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Cooling in hot weather when the power is out

Post in 'The Green Room' started by GaryGary, Jul 5, 2012.

  1. GaryGary

    GaryGary Feeling the Heat

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    Hi,

    I know there are still a lot of people out there in 100F weather with no power for AC.
    I put together this list of cooling methods that work without power -- maybe helpful in some cases:
    Build-It-Solar Blog: Cooling Without Power

    Got any other ideas?

    Gary

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  2. begreen

    begreen Mooderator Staff Member

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    That's a good article. I remember reading an article way back when about using cooling tubes to naturally convect cool air into the house in Mother Earth News. If one has the right property, this seems like a good way to work with nature.

    http://www.energysavers.gov/your_home/space_heating_cooling/index.cfm/mytopic=12460

    Out here we have natural AC. When our summer high pressure system moves in (just arrived yesterday), our winds shift to the north, blowing air over Puget Sound right at our house. There is nothing like a giant 48F heat sink to cool the air down. (Or warm it up in the winter)
  3. GaryGary

    GaryGary Feeling the Heat

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    Hi,
    I've put together all the material I could find over time on Earth Tubes here: http://www.builditsolar.com/Projects/Cooling/passive_cooling.htm#Other

    I'm personally on the fence about whether its a good way to go -- its certainly not as simple to do a good and safe earth tube system as it first appears when you look at it, but some of them do seem to work OK. Europe seems to have done more on developing systems that work well.

    Has anyone here tried one?

    Gary
  4. begreen

    begreen Mooderator Staff Member

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    Old Elky had his house set up this way. Said it worked pretty well for him. We have no need for it, but if I lived in back east with the right land setup and had a backhoe, I'd probably try it.
  5. begreen

    begreen Mooderator Staff Member

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  6. Adabiviak

    Adabiviak Feeling the Heat

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    Sierra Nevadas, California
    We'll get triple-digit weather for an average of one to maybe three weeks a year. Our local waterways are all snow melt, so I actually look forward to this time so I can swim in them with some level of comfort. Otherwise we just dress light, maybe take a cold shower or play in the sprinkler, and leave the windows open at night. Unless we get into the 105°F+ range, it's just 'really warm'. If there's no power, we're likely to go out swimming anyway. My other favorite pastime during this season is watching the wood piles season... this is usually when new cracks in the ends of the wood become very pronounced, and the once-true stack begins to noticeably distort as the splits shrink.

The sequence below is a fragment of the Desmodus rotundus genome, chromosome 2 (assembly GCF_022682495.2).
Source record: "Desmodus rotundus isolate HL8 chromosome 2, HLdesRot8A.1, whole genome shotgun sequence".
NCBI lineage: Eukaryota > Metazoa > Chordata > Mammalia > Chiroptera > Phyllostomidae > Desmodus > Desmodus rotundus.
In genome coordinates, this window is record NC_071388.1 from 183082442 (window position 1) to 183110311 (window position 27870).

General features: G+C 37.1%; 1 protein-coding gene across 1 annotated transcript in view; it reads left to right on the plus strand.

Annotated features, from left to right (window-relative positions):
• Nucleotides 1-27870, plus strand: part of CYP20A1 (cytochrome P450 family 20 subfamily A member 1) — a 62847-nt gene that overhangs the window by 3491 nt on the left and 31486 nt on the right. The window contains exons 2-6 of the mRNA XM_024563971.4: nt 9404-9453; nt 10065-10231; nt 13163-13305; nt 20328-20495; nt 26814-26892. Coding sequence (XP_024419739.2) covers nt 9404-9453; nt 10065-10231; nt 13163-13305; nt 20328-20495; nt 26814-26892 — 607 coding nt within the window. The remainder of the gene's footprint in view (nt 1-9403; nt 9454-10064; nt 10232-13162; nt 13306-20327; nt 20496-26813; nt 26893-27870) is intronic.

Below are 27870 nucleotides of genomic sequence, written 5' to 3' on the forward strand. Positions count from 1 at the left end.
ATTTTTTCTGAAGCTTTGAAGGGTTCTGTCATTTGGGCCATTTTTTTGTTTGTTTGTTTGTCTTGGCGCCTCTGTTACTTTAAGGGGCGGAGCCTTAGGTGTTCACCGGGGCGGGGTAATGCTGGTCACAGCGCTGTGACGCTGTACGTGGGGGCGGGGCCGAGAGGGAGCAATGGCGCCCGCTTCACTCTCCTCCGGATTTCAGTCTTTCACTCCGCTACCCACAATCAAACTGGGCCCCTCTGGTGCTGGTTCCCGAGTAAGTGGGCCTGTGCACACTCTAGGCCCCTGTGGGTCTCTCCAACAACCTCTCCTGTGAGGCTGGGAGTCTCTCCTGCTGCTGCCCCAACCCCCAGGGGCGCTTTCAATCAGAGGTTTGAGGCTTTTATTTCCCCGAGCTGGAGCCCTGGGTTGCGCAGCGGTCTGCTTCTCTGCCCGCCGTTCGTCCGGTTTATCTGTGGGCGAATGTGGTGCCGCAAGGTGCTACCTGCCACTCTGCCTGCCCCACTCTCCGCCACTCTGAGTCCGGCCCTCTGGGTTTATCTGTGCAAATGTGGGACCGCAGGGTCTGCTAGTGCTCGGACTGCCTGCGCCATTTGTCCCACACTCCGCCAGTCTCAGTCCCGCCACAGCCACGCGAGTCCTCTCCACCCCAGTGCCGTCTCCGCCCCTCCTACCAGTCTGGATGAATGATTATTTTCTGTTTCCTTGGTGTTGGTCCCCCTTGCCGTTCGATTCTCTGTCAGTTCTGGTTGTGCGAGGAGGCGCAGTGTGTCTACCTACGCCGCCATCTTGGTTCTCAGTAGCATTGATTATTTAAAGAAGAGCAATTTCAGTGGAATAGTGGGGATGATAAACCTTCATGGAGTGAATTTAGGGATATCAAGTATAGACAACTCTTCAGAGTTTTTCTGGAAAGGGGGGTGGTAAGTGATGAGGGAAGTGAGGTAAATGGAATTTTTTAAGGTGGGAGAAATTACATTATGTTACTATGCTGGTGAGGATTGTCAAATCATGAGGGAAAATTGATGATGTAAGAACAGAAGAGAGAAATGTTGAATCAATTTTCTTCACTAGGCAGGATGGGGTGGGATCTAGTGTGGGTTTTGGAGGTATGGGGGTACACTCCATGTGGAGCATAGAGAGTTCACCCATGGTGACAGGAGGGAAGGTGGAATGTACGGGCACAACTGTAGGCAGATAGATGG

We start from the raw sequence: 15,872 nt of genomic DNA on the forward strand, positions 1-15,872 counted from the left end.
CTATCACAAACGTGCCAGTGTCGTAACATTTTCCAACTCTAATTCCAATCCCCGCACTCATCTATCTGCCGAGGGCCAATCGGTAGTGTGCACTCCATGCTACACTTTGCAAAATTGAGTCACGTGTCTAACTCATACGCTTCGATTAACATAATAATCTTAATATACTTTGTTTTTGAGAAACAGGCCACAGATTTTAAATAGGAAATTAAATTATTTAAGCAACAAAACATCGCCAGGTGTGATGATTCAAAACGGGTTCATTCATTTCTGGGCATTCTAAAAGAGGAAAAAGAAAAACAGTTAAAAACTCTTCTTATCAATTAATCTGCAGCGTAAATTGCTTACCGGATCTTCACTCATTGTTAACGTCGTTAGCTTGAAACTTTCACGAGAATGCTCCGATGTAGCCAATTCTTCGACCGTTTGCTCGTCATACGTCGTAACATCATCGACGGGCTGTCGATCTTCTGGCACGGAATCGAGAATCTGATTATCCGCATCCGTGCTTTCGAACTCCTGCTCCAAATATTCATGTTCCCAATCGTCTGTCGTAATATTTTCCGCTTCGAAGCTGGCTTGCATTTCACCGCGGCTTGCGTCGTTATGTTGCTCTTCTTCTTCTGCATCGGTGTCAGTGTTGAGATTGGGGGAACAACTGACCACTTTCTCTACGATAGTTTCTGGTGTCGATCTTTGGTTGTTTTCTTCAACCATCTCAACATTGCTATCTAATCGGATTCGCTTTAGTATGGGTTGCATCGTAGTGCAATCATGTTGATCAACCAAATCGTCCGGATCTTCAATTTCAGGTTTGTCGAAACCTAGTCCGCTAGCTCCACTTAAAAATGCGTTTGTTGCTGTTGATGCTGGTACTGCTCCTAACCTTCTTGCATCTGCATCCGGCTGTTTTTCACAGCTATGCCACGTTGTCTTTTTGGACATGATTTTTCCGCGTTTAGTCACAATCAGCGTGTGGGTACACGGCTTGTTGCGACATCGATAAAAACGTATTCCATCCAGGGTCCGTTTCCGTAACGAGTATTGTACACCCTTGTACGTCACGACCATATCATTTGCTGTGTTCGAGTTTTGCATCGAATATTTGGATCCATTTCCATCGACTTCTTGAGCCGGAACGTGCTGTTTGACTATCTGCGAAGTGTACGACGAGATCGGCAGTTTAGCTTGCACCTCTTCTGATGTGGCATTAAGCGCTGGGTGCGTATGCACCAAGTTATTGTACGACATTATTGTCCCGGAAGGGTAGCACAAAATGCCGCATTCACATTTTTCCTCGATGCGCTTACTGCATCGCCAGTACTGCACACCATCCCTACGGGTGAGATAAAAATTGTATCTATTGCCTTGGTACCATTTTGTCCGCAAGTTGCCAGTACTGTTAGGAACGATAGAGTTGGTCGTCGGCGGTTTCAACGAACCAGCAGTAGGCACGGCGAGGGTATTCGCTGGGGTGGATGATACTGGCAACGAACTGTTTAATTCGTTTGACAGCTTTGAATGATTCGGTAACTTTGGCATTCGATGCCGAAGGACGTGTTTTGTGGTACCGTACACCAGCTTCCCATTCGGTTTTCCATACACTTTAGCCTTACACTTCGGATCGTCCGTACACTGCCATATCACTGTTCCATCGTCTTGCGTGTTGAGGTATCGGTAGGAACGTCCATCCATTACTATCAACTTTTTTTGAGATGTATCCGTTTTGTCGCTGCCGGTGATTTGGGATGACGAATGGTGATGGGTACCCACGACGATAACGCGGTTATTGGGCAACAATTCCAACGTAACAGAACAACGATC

7. jebatty

    jebatty Minister of Fire

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    First lack of knowledge, 2nd ignorance, and 3rd exceptionally cheap energy all have led to building homes without regard to solar, passive, wind, natural convection and other natural means of heating and cooling. Imagine the energy savings (translated means money in the bank) that can be achieved with smarter home siting, window arrangements, eave construction, landscaping with trees and other techniques for a one-time investment and life-time return on free heating and cooling. Obviously, retrofitting an existing ill-placed and constructed home is problematical, but so much new construction suffers from the same blindness.

    Through dumb-luck the 1956 house we bought in 1990 is sited to take advantage of prevailing breezes, summer sun shading with winter sun passive solar gain, windows that allow air to flow through the house, and since 1990 improved with good insulation and highly efficient windows. We don't experience +90F temperatures and excessive humidity for lengthy periods, but comparatively we have used a window a/c for less than a week total in 22 years while neighbors, including one with a new house they built, use a/c all the time. The neighbor new house has a good view of the outside, when the windows are not shaded, but also faces west with a window glass front that now has shades (no view) to keep the summer sun out, and also 24' foot ceilings that function well as a heat trap both for summer and winter heat, resulting in near constant cooling or heating need.